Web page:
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Practice : Fall 2008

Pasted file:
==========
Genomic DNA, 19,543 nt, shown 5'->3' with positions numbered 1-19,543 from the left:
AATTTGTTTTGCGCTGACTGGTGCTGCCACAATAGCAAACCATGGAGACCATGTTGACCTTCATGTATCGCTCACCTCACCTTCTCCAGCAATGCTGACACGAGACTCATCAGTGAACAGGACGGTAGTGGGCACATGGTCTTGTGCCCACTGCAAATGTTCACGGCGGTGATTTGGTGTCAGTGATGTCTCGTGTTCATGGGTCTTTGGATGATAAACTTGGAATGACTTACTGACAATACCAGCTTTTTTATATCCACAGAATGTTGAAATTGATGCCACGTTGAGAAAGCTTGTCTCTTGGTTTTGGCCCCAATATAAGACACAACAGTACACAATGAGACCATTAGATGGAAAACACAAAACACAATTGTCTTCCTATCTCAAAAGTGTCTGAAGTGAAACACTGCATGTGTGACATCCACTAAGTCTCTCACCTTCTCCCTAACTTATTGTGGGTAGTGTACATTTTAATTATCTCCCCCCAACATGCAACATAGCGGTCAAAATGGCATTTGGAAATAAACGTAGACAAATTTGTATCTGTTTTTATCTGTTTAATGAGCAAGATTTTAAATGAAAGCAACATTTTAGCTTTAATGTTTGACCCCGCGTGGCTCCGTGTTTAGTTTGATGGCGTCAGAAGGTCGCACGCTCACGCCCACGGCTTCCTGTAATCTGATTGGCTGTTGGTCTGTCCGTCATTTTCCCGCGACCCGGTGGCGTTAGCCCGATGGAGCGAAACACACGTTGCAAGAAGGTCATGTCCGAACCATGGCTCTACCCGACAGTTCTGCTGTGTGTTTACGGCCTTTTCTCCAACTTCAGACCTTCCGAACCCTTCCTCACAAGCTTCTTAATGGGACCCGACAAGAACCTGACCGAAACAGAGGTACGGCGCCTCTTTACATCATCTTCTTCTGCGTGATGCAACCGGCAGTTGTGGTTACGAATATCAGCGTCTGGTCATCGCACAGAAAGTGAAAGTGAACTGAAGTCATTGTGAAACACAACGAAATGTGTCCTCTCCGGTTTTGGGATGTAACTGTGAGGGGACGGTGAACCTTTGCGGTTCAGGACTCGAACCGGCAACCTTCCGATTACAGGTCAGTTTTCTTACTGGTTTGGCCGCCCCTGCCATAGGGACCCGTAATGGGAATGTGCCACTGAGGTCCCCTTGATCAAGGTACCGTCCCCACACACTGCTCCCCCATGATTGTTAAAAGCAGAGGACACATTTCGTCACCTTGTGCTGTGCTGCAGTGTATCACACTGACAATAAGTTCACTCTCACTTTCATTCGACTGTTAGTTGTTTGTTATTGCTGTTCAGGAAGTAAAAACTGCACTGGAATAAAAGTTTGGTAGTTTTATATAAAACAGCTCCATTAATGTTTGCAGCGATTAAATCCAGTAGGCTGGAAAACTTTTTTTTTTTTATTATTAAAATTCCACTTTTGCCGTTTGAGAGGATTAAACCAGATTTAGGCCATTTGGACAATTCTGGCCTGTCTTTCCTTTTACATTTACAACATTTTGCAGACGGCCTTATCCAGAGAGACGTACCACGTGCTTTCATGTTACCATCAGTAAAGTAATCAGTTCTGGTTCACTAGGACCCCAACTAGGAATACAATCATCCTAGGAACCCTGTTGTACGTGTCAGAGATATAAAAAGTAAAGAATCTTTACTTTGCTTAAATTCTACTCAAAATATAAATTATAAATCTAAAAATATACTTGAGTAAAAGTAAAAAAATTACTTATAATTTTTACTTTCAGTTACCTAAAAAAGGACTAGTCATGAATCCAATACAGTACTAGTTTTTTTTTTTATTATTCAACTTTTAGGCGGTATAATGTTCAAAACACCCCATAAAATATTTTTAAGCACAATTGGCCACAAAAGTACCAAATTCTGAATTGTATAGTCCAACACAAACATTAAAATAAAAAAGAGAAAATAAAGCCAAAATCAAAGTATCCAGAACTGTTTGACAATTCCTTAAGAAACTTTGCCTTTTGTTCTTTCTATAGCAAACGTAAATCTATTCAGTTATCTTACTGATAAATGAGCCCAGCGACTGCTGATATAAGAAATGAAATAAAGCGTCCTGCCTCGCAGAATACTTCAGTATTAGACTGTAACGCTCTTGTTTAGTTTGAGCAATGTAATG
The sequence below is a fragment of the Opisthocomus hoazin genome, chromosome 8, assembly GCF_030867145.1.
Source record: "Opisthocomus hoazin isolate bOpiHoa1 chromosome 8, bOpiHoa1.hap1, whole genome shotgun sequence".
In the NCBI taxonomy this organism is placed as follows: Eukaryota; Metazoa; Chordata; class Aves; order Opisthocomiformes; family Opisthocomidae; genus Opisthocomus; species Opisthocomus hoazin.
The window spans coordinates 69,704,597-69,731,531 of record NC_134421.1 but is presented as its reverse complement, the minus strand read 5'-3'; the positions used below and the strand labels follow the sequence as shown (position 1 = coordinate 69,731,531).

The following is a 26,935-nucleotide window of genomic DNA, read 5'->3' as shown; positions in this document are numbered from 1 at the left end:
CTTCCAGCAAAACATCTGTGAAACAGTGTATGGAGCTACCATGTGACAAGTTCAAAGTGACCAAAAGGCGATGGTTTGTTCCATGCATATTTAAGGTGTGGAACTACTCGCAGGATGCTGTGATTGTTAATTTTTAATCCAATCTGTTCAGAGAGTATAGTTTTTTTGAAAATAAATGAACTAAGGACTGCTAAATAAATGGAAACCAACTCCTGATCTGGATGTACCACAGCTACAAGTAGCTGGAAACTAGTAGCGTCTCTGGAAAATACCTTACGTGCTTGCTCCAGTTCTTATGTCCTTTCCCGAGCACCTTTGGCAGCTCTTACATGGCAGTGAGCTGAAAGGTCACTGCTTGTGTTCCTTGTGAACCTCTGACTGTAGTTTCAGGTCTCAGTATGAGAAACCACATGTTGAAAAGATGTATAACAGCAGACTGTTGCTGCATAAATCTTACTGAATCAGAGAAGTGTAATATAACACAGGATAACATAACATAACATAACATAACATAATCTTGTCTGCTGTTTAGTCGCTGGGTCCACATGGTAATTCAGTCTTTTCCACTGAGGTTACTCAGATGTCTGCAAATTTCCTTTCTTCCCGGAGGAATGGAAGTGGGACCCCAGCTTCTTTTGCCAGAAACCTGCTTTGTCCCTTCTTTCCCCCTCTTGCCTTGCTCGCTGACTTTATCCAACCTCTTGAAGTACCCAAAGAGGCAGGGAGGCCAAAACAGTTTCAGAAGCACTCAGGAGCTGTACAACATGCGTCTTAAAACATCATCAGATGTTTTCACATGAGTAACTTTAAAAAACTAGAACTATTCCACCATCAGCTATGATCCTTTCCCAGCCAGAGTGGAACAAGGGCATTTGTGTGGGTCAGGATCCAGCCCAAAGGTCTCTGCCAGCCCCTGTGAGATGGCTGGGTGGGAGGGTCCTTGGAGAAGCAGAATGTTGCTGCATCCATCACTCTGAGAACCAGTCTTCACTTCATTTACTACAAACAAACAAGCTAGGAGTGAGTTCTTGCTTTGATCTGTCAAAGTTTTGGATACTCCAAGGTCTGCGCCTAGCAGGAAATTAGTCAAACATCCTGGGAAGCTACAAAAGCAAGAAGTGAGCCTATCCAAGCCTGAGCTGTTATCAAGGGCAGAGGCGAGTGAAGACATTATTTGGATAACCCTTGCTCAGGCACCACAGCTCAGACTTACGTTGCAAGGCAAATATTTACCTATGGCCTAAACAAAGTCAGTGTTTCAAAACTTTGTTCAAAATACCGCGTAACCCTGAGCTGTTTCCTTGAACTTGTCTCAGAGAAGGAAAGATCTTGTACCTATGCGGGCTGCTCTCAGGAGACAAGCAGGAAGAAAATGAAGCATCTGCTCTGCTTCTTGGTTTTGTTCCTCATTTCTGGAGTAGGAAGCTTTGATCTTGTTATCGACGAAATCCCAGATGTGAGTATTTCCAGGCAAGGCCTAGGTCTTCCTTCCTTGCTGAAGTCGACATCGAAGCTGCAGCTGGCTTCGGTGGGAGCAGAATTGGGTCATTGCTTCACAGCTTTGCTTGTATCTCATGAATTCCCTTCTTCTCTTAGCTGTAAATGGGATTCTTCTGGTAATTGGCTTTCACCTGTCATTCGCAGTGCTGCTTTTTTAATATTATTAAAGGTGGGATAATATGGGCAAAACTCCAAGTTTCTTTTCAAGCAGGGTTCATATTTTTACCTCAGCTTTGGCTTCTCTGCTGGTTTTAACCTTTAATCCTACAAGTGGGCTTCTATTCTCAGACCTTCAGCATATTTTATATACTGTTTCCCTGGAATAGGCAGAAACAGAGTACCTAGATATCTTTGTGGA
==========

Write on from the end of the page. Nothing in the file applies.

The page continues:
ere is no escaping what James P. Cramer, Editor of DesignIntelligence and Co-Chair of the Design Futures Council has lain on the table for us all to grasp and act on: "collaboration will de ne the new professional." but cooperatively for the overall good of the rm." ---Clark Davis, " e Signi cance of Culture and Collaboration" Learning to consider rm pro t- ability as a collective versus individual e ort was convincingly put forth by Bill McCarthy when speaking as directing partner in charge of Ropes & Gray's Associ- ates Training program. " e organization must believe that the service it renders to its clients is made better by reason of the collaborative e ort of a number of persons." He then asked the audience, "How can a law rm encourage its professionals to work together without rivalry or disagree- ment? It must rst embrace collaboration as a core value. It must state publicly that e ective collaboration is one of its core objectives... . When recruiting out of law school, you look for personality qualities that suggest that the person can subordinate ego to the team, and for successful team experience." The Critical Importance of a Flat Organization " ...open dialogue and communica- tions as well as face-to-face encounters must span all levels of the organization, and are greatly facilitated by a at rather than a hierarchical organization." ---Gordy Mills, "Common Aims, Common Knowledge: Best Practices in Firm Collaboration" As Vice-President and Principal at Odeh Engineers, Inc. David Odeh is responsible for a wide range of structural design and analysis projects, and oversees many major projects executed by the rm. Over the last year, he has helped manage the rm's transition to BIM technology for most of its design work. As he framed his comments about the culture of collaboration, he obser ved, "the way that leaders behave de nitely lters down to everyone on a tea m." He then went on: "Many times you interact with more junior sta in a company and you note their excellent abilities to listen and cooperate. ey are willing to take risks by asking questions and showing a penchant to be mentored, as well as speak up and o er their own opinions. Later on you might meet senior manage- ment or even the principal and notice that they are acting in the same way. You can't help but realize, so that's where the junior person gets it from. He's learned it from observing his boss and it has become an infectious way of relating to others. While I might not know if this way of working has ever been formally taught, it is infused into the culture of that rm." Imitating and Emulating the Behavior of Others Architect and educator Carol Burns showed her meaningful ties to studio teaching when she o ered the audience an interesting twist to leaders modeling behavior to junior sta , by drawing a connection between collaboration and an early childhood development concept known as "parallel play." is perfectly normal and healthy PRACTICE ] EFFECTIVE COLLABORATION left to right: Student Center, Bennington College VT, Taylor and Burns ; BAC Student Sarah Howard McHugh; Bill McCarthy, Ropes & Gray retired PRACTICE 32